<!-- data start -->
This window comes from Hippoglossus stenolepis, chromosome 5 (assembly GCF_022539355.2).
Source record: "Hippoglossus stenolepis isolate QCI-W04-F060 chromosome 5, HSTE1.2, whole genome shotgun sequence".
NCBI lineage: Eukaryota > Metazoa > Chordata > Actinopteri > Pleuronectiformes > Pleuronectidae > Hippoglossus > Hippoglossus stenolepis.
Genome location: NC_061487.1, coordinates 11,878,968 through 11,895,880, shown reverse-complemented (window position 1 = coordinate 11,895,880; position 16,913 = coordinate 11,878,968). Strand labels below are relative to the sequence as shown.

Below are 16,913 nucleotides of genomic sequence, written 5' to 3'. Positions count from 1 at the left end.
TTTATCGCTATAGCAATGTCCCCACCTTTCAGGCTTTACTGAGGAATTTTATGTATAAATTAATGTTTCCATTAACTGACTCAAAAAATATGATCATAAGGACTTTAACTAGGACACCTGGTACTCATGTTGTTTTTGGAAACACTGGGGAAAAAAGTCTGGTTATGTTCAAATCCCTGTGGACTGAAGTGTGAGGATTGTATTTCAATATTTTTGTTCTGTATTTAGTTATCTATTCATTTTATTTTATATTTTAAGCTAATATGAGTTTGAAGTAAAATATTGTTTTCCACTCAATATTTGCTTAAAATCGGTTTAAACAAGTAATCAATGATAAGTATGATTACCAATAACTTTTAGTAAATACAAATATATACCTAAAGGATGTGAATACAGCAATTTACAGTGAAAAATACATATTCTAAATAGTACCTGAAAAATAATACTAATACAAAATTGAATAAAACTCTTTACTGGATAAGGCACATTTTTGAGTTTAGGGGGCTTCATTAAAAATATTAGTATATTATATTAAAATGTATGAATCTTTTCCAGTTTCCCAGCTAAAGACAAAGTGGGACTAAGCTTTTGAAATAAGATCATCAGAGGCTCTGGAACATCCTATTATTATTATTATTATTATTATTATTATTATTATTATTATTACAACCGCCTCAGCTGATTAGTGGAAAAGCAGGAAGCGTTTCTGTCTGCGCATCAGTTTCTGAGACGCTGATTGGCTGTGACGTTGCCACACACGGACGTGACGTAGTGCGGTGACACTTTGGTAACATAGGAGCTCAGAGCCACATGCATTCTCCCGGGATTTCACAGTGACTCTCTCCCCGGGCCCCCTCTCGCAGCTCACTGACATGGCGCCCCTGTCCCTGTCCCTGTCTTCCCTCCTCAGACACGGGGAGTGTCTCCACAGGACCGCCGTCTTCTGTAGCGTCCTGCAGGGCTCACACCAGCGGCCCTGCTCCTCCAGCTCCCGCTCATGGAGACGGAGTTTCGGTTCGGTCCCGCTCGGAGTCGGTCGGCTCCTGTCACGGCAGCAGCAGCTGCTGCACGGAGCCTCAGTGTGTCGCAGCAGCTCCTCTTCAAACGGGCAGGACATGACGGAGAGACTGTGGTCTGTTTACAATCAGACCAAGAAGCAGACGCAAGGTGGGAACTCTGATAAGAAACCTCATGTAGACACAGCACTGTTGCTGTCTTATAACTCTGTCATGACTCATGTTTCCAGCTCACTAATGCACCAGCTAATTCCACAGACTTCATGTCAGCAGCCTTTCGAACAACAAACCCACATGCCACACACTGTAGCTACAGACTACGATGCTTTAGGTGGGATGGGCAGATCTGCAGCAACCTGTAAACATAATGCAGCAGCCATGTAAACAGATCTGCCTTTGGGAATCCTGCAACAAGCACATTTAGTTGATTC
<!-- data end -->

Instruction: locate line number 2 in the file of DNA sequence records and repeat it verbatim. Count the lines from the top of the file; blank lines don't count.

Source record: "Hippoglossus stenolepis isolate QCI-W04-F060 chromosome 5, HSTE1.2, whole genome shotgun sequence".